New Drug for Irritable Bowel Syndrome

by Rajshri on  May 20, 2008 at 4:26 PM Drug News   - G J E 4
 New Drug for Irritable Bowel Syndrome
Researchers at University of Michigan Health System have revealed that new drug Lubiprostone has the potential to treat irritable bowel syndrome symptoms in women.

Lubiprostone, known by the brand name AMITIZA(r), has been approved by the U.S. Food and Drug Administration for use in women with IBS plus constipation.

The analysis led by U-M gastroenterologist Dr. William D. Chey demonstrated the safety and efficacy of the drug for treatment of IBS-C.

"We found that individuals who were treated with AMITIZA were nearly twice as likely to experience improvement in their IBS symptoms compared to individuals who were treated with placebo," said Chey, director of the Gastrointestinal Physiology Laboratory and professor of internal medicine at the U-M Medical School.

"Right now, it is the only FDA-approved treatment available that addresses the entire clinical spectrum of symptoms related to IBS-C," he added.

IBS is often accompanied by the symptoms such as bloating, cramping, abdominal pain and constipation.

Chey said that fewer than half of patients with IBS seek medical treatment. Most over-the-counter medicines commonly used to treat symptoms, fibre, laxatives and stool stimulants, don't address the bloating and pain associated with IBS.

Most patients with IBS tend to fall into two categories IBS-C or IBS with diarrhoea. IBS-C is more common among older adults, while IBS-D tends to be seen more in younger patients.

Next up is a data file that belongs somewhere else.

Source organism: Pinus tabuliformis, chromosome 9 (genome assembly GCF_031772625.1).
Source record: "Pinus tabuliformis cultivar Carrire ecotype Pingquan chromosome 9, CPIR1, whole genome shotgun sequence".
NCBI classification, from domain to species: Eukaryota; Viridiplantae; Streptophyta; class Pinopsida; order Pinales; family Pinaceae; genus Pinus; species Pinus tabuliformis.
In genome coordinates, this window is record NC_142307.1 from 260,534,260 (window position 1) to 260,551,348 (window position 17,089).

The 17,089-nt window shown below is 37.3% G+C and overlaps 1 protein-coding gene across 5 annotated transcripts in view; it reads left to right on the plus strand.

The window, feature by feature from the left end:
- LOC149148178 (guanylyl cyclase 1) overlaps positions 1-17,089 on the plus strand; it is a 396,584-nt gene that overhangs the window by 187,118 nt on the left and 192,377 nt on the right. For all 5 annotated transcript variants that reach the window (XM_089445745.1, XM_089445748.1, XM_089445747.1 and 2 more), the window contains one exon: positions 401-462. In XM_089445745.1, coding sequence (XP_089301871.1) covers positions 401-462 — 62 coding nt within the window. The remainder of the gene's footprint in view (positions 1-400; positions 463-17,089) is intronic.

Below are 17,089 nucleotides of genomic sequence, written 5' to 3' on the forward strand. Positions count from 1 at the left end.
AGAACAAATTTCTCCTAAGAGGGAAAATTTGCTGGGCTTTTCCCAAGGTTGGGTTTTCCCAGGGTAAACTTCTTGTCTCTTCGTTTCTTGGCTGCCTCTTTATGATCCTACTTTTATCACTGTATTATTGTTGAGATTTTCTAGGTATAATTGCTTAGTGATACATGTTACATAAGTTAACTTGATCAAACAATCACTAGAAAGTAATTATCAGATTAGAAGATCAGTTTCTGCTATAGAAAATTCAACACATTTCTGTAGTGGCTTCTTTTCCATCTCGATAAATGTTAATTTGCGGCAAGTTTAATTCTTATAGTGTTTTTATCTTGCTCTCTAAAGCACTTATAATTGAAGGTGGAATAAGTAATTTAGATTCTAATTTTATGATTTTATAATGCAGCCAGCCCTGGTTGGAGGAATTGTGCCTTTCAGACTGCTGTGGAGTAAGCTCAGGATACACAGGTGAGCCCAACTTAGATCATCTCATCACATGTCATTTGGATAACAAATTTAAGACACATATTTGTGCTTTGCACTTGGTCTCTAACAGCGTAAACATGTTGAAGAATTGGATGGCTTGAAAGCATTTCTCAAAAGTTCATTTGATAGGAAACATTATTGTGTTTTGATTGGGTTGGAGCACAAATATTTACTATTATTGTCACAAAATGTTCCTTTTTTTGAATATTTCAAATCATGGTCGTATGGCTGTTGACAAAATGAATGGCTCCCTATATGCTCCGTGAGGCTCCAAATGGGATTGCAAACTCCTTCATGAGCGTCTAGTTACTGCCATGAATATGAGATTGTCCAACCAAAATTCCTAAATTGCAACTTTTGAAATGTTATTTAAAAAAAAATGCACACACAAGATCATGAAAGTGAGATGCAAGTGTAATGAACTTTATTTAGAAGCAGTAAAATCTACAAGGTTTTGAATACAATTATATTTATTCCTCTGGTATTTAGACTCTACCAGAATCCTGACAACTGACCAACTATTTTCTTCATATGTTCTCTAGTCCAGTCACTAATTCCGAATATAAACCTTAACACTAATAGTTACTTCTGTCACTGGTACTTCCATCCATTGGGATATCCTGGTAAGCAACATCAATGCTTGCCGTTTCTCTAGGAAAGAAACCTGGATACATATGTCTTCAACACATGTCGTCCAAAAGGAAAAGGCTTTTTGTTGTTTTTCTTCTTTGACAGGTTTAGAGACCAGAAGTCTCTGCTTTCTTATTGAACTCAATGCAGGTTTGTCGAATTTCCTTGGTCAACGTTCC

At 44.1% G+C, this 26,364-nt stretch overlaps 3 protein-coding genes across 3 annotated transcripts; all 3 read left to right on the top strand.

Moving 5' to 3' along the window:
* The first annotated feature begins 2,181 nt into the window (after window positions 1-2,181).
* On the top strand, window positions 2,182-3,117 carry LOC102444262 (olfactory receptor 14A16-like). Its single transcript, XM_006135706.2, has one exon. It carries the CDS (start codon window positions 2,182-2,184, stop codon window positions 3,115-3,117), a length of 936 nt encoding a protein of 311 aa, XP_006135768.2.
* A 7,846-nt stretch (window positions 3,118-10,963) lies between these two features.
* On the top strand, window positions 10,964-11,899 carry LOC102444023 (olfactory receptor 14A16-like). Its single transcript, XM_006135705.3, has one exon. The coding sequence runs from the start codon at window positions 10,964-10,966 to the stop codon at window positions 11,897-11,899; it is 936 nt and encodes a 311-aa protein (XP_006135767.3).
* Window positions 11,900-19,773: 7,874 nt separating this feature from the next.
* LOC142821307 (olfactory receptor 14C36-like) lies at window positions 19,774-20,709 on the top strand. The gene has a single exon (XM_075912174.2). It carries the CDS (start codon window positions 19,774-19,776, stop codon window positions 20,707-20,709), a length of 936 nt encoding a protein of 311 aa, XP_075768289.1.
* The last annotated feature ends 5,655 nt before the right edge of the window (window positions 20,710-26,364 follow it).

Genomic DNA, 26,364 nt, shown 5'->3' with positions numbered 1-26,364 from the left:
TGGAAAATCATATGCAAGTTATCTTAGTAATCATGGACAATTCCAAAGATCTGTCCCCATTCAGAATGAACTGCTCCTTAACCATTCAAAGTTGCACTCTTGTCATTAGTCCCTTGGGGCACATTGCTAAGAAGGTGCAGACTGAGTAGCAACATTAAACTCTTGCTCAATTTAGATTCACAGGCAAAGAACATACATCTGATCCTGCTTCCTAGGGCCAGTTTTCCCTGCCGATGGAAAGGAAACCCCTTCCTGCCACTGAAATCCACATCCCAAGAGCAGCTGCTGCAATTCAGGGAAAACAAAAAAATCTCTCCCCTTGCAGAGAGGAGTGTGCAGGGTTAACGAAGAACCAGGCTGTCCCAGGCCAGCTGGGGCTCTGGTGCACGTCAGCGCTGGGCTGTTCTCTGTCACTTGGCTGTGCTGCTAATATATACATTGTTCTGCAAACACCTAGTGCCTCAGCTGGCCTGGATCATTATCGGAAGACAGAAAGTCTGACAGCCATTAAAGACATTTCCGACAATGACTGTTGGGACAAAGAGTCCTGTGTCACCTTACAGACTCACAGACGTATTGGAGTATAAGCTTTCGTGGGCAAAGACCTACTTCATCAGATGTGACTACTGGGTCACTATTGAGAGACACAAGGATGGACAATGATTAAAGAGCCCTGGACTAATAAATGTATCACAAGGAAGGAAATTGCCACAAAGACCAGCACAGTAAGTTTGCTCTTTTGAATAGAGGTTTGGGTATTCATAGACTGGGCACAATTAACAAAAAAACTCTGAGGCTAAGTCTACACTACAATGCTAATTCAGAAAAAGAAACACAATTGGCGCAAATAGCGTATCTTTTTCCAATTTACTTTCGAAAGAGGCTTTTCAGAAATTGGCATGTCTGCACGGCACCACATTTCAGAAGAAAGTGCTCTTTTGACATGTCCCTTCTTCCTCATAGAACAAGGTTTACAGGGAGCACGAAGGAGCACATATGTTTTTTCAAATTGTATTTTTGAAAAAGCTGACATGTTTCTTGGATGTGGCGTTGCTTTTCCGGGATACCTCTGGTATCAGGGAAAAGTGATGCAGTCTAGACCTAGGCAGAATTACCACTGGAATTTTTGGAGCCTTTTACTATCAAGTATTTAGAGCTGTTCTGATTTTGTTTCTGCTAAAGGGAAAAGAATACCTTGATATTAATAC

"Although AMITIZA is only approved for use in women with IBS-C, it doesn't mean that the drug doesn't work for men," said Chey.

Unfortunately, we just haven't had enough men represented in these studies to make a firm decision on treatment using this drug," he added.

The researchers conducted two phase III, multi-centre trials involving 1,154 participants where they compared lubiprostone versus a placebo during the course of 12 weeks.

The results showed that after one week, 20 percent of the lubiprostone participants reported moderate to significant relief of symptoms.

By week four, 32 percent said they experienced relief of global IBS-C symptoms - abdominal pain, bloating, constipation severity and straining during bowel movements. Lubiprostone also improved stool consistency.

The study results were presented on May 18 and May 19 at Digestive Diseases Week in San Diego.

Source: ANI

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